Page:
Mary Fielding Smith The weather was unpropitious, the roads were bad, and it rained a great deal during the journey, so that the trip was a very hard, trying and unpleasant one. At St. Joseph we purchased our groceries and dry goods, and at Savannah we laid in our store of flour, meal, corn, bacon and other provisions. Returning to Winter Quarters, we camped one evening in an open prairie on the Missouri river bottoms, by the side of a small spring creek, which emptied into the river about three-quarters of a mile from us. We were in plain sight of the river, and could apparently see over every foot of the little open prairie where we were camped, to the river on the southwest, to the bluffs on the northeast, and to the timber which skirted the prairie on the right and left. Camping near by, on the other side of the creek, were some men with a herd of beef cattle, which they were driving to Savannah and St. Joseph for market.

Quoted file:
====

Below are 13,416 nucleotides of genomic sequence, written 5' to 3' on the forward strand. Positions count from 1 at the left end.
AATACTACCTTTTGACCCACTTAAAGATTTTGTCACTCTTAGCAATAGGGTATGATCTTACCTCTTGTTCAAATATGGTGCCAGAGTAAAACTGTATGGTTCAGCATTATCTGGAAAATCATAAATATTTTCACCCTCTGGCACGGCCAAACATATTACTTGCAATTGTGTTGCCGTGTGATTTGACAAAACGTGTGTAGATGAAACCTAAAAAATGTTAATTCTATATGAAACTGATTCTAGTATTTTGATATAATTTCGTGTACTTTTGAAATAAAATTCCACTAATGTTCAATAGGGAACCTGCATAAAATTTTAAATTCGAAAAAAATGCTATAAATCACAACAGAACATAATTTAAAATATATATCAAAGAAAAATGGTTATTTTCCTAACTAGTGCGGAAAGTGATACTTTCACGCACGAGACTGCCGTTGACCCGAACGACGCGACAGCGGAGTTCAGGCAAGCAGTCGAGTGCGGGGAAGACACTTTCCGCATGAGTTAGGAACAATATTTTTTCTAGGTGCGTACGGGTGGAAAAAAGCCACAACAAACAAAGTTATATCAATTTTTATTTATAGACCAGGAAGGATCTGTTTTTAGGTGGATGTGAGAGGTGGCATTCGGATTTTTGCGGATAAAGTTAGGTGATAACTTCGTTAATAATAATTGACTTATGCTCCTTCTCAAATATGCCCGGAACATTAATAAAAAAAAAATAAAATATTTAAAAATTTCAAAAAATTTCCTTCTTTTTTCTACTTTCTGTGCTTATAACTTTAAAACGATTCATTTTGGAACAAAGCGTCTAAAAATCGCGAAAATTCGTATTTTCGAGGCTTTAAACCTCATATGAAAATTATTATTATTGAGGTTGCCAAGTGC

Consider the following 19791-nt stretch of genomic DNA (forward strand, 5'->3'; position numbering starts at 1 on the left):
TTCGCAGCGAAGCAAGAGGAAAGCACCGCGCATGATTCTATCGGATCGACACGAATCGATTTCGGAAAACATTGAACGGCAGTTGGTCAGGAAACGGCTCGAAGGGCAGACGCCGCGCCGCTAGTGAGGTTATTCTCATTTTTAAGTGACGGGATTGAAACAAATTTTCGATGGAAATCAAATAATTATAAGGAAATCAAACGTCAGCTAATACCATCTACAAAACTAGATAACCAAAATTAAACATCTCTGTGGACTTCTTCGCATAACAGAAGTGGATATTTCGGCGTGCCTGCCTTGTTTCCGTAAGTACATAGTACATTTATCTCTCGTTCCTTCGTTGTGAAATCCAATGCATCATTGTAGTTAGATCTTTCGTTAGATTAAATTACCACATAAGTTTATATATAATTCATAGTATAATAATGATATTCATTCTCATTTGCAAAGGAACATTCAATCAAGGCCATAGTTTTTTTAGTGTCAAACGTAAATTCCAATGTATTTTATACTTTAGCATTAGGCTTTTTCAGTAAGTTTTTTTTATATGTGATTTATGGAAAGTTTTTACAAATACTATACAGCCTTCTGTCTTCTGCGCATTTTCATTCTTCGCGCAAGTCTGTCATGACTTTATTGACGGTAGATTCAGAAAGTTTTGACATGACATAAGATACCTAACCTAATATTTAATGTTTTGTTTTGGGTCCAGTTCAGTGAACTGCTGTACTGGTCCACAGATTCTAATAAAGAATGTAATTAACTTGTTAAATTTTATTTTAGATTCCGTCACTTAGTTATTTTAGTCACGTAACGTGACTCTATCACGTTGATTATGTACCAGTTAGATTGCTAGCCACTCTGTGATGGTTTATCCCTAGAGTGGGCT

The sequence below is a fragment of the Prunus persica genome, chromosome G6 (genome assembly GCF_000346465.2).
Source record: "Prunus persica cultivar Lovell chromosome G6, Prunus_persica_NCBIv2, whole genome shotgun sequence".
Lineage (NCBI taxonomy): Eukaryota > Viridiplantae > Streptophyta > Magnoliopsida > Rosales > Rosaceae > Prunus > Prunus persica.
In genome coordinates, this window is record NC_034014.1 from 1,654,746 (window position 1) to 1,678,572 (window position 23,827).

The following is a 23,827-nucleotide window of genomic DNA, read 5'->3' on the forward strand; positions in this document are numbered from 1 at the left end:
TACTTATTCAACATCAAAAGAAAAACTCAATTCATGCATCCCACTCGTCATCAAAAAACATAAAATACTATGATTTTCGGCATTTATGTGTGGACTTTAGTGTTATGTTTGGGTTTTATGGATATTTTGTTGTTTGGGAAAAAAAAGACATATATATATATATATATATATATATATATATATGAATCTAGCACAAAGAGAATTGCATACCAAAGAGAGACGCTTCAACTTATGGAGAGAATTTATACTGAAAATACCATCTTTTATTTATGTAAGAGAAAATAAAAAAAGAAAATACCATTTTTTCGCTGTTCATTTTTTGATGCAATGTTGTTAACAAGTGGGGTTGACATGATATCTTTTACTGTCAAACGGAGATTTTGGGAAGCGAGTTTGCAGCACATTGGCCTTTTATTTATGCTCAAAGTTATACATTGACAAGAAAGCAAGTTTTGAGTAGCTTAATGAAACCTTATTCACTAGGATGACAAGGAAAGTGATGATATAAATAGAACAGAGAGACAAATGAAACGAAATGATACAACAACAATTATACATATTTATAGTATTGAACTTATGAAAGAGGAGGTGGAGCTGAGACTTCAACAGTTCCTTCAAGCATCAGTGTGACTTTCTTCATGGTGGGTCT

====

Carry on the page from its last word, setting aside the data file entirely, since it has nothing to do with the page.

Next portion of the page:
We usually unyoked our oxen and turned them loose to feed during our encampments at night, but this time, on account of the proximity of this herd of cattle, fearing that they might get mixed up and driven off with them, we turned our oxen out to feed in their yokes. Next morning when we came to look them up, to our great disappointment our best yoke of oxen was not to be found. Uncle Fielding and I spent all the morning, well nigh until noon, hunting for them but without avail. The grass was tall, and in the morning was wet with heavy dew. Tramping through this grass and through the woods and over the bluffs, we were soaked to the skin, fatigued, disheartened and almost exhausted.

In this pitiable plight I was the first to return to our wagons, and as I approached I saw my mother kneeling down in prayer. I halted for a moment and then drew gently near enough to hear her pleading with the Lord not to suffer us to be left in this helpless condition, but to lead us to recover our lost team, that we might continue our travels in safety. When she arose from her knees I was standing near by. The first expression I caught upon her precious face was a lovely smile, which, discouraged as I was, gave me renewed hope and an assurance I had not felt before.

A few moments later Uncle Fielding came to the camp, wet with the dews, faint, fatigued and thoroughly disheartened. His first words were: "Well, Mary, the cattle are gone!"